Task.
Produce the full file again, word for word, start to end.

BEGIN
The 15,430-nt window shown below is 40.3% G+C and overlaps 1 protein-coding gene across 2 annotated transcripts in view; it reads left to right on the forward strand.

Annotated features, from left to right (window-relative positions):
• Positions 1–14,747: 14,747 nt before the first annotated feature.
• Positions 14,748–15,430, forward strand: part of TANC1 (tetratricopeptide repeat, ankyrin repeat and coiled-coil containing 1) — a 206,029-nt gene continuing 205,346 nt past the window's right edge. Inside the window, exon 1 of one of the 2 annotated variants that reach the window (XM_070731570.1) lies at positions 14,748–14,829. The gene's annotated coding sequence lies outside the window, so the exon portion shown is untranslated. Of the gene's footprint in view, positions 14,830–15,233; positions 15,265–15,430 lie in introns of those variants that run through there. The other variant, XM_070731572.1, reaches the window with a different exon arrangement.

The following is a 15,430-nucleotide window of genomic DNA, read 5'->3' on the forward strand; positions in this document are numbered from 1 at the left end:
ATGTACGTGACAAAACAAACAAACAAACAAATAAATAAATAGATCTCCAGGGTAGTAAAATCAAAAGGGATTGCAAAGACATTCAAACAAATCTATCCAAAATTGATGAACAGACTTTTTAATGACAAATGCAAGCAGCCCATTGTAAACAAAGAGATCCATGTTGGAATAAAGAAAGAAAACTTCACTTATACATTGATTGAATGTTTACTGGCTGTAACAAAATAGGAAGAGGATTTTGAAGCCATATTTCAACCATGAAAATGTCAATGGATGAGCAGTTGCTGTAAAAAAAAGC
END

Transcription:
The 15,430-nt window shown below is 40.3% G+C and overlaps 1 protein-coding gene across 2 annotated transcripts in view; it reads left to right on the forward strand.

Annotated features, from left to right (window-relative positions):
• Positions 1–14,747: 14,747 nt before the first annotated feature.
• Positions 14,748–15,430, forward strand: part of TANC1 (tetratricopeptide repeat, ankyrin repeat and coiled-coil containing 1) — a 206,029-nt gene continuing 205,346 nt past the window's right edge. Inside the window, exon 1 of one of the 2 annotated variants that reach the window (XM_070731570.1) lies at positions 14,748–14,829. The gene's annotated coding sequence lies outside the window, so the exon portion shown is untranslated. Of the gene's footprint in view, positions 14,830–15,233; positions 15,265–15,430 lie in introns of those variants that run through there. The other variant, XM_070731572.1, reaches the window with a different exon arrangement.

The following is a 15,430-nucleotide window of genomic DNA, read 5'->3' on the forward strand; positions in this document are numbered from 1 at the left end:
ATGTACGTGACAAAACAAACAAACAAACAAATAAATAAATAGATCTCCAGGGTAGTAAAATCAAAAGGGATTGCAAAGACATTCAAACAAATCTATCCAAAATTGATGAACAGACTTTTTAATGACAAATGCAAGCAGCCCATTGTAAACAAAGAGATCCATGTTGGAATAAAGAAAGAAAACTTCACTTATACATTGATTGAATGTTTACTGGCTGTAACAAAATAGGAAGAGGATTTTGAAGCCATATTTCAACCATGAAAATGTCAATGGATGAGCAGTTGCTGTAAAAAAAAGC